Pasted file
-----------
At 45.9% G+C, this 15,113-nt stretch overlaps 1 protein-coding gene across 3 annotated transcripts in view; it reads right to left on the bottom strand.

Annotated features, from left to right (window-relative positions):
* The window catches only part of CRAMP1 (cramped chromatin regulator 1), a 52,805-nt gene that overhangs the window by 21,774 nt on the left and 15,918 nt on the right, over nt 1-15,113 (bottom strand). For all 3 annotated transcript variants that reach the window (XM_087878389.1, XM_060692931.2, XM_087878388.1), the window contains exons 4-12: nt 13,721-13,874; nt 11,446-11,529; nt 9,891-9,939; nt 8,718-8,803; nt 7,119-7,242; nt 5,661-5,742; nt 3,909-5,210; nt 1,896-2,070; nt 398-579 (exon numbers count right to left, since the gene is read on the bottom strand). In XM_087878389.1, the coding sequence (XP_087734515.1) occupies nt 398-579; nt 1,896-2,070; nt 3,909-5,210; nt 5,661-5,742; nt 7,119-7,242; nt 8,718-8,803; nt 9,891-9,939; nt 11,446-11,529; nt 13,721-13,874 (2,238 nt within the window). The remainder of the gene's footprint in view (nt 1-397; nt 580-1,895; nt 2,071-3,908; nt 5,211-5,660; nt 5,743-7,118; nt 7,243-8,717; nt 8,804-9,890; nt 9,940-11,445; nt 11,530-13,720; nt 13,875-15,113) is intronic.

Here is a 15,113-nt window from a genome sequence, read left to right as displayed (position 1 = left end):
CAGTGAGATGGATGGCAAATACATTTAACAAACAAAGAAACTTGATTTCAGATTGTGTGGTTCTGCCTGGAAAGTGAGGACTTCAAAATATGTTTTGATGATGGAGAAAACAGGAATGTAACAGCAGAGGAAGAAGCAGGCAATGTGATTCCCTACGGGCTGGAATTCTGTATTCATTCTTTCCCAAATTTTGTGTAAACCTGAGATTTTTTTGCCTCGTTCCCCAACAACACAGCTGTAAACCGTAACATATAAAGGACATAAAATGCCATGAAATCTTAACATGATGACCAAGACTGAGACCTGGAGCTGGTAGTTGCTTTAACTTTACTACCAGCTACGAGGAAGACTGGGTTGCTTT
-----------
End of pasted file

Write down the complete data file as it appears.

At 45.9% G+C, this 15,113-nt stretch overlaps 1 protein-coding gene across 3 annotated transcripts in view; it reads right to left on the bottom strand.

Annotated features, from left to right (window-relative positions):
* The window catches only part of CRAMP1 (cramped chromatin regulator 1), a 52,805-nt gene that overhangs the window by 21,774 nt on the left and 15,918 nt on the right, over nt 1-15,113 (bottom strand). For all 3 annotated transcript variants that reach the window (XM_087878389.1, XM_060692931.2, XM_087878388.1), the window contains exons 4-12: nt 13,721-13,874; nt 11,446-11,529; nt 9,891-9,939; nt 8,718-8,803; nt 7,119-7,242; nt 5,661-5,742; nt 3,909-5,210; nt 1,896-2,070; nt 398-579 (exon numbers count right to left, since the gene is read on the bottom strand). In XM_087878389.1, the coding sequence (XP_087734515.1) occupies nt 398-579; nt 1,896-2,070; nt 3,909-5,210; nt 5,661-5,742; nt 7,119-7,242; nt 8,718-8,803; nt 9,891-9,939; nt 11,446-11,529; nt 13,721-13,874 (2,238 nt within the window). The remainder of the gene's footprint in view (nt 1-397; nt 580-1,895; nt 2,071-3,908; nt 5,211-5,660; nt 5,743-7,118; nt 7,243-8,717; nt 8,804-9,890; nt 9,940-11,445; nt 11,530-13,720; nt 13,875-15,113) is intronic.

Here is a 15,113-nt window from a genome sequence, read left to right as displayed (position 1 = left end):
CAGTGAGATGGATGGCAAATACATTTAACAAACAAAGAAACTTGATTTCAGATTGTGTGGTTCTGCCTGGAAAGTGAGGACTTCAAAATATGTTTTGATGATGGAGAAAACAGGAATGTAACAGCAGAGGAAGAAGCAGGCAATGTGATTCCCTACGGGCTGGAATTCTGTATTCATTCTTTCCCAAATTTTGTGTAAACCTGAGATTTTTTTGCCTCGTTCCCCAACAACACAGCTGTAAACCGTAACATATAAAGGACATAAAATGCCATGAAATCTTAACATGATGACCAAGACTGAGACCTGGAGCTGGTAGTTGCTTTAACTTTACTACCAGCTACGAGGAAGACTGGGTTGCTTT